Chloe Hosking (Rally Cycling to Trek-Segafredo)
Hosking's switch to Trek-Segafredo will make it seven teams at the top level for the Australian sprinter. Hosking's three wins for 2020 added to the 36 on her career and she's still one of the fastest riders around.
Trek-Segafredo is arguably the best team in the world at present and Hosking's presence will see her with a good opportunity to add to her impressive palmares. She'll likely have to share sprinting duties with Italian sensation Letizia Paternoster, but the Australian star has more experience and a better road record at present. Also, the 21-year-old Italian has track commitments with the Olympics looming and a nasty run of injuries that has held her back.
Hosking should still get plenty of opportunities on flat courses, but on days where the road tilts upwards, they are a lot of options for the American squad like Lizzie Deignan, Elisa Longo Borghini and Ruth Winder. Trek-Segafredo are going to be one of the teams looking to break things up, rather than keep them together for a bunch sprint.
Hosking will join fellow Aussie Lauretta Hanson on the squad.
Michael Matthews (Sunweb to GreenEDGE)
From shredding his hand while trying to follow an attack at Milan San Remo to missing Tour de France selection with Team Sunweb, it's fair to say that Matthews' 2020 wasn't what he was looking for at the start of the season. He did bounce back with a very nice win at the Bretagne Classic, but a subsequent run of near-misses at the Giro d'Italia before a COVID positive forced him out of the race meant the season ended on a sour note.
The homecoming to GreenEDGE came after securing a release from his contract at Sunweb, clearly he really wanted to secure the move away, the move home, or both. Regardless, the Australian squad should be a good home for Matthews, who will go in as the unquestioned leader in a number of key goals for the season.
What will be interesting is where those goals are for 2021. The cobbled classics have been a goal that Matthews has eyed in the past, those could be on the cards for next year, maybe in concert with an attempt on Milan San Remo. Then there's the question of the Grand Tours.
Is Matthews the leader for the Tour de France, targetting the green jersey? Will he be part of a mixed team, with Simon Yates, Lucas Hamilton or Esteban Chaves leading a GC bid with Matthews hunting for stages?
Richie Porte (Trek-Segafredo to INEOS Grenadiers)
The podium in Paris will be the high point of Porte's career, that much has been made clear since the event in a number of interviews with the Australian climbing star. His return to INEOS will not be without his own ambitions, he's said that shorter Tours like the Tour de Romandie could well be on the menu next year and if he's in anything like the form of 2020, those are relatively modest goals.
Porte goes into a team chock-full of general classification talent. There are two Tour de France winners (Egan Bernal, Geraint Thomas) and two Giro d'Italia winners (Tao Geoghegan Hart, Richard Carapaz), throw in Adam Yates and young talents like Pavel Sivakov and you can see why Porte is in sup-Porte mode.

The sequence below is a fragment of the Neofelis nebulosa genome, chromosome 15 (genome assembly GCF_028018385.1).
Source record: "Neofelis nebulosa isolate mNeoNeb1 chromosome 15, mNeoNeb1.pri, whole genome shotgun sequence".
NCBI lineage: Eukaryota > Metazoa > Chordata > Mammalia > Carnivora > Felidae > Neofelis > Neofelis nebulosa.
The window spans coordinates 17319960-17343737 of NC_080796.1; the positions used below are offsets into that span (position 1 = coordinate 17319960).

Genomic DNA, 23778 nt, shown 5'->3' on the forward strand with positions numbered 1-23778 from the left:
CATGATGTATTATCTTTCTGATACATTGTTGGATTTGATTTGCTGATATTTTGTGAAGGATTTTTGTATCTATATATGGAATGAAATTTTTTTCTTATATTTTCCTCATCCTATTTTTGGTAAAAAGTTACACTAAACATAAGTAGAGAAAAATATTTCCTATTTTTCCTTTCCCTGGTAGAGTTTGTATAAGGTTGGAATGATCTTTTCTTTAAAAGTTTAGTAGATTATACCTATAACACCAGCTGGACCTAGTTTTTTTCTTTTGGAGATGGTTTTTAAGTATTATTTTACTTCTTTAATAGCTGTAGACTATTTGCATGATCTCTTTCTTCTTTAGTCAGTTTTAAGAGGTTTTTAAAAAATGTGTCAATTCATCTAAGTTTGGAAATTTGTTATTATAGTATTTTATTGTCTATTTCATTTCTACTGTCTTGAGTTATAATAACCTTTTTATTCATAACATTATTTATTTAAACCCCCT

Richie Porte joins Mike Tomalaris and Christophe Mallet to discuss the year that was, his podium finish at the Tour de France, Australian cycling and what we can expect from him at Team Ineos in 2021.
Jack Haig (Mitchelton-Scott to Bahrain Victorious)
Committing through to the end of 2023 on a substantial deal with Bahrain Victorious is Jack Haig. The Australian general classification hope has long been touted as the next big thing of Australian cycling and is beginning to deliver on those claims.
His performances at early season racing in Spain were superb, he looked one of the strongest climbers in the Ruta del Sol and the Volta Valenciana. His post-COVID break return was less lauded, but he looked to be very strong riding in support of Simon Yates at Tirreno-Adriatico, before being ejected from the race with the Mitchelton-Scott team due to the COVID protocols.
Bahrain Victorious already have Mikel Landa on the roster, he's said he'll target the Tour de France plus one other Grand Tour, but Haig should have plenty of leadership chances outside the Spaniard's ambitions. The confidence from the team in signing Haig through to the end of 2023 shows that they expect big things from the Australian and we should see plenty of Haig in 2021.
Ben O'Connor (NTT to AG2R Citroen)
O'Connor was one of the riders caught up in the uncertainty of NTT and their plans for 2021. The team eventually found a sponsor to help them continue, but the riders didn't know that when contract decisions were being made and had to fight for the remaining spots on other squads.
The West Australian was one who demanded a new deal, thrusting himself into the spotlight with a series of top-tier rides from the breakaway on mountainous days at the Giro d'Italia, finishing second on Stage 16, before backing up to win in style on Stage 17. He then was the last man caught on Stage 18, the day where the race went to hell on the Stelvio.
O'Connor's best moments have come at the Giro and it will be interesting to see where his new AG2R-Citroen team aims him for 2021. The team has a squad packed full of very good climbers who haven't got much of general classification pedigree, names like Nans Peters, Bob Jungels, Clement Champoussin, Benoit Cosnefroy, and Lilian Calmejane. O'Connor only has a one-year deal, and will have to figure out a way to make the most of his opportunities next year.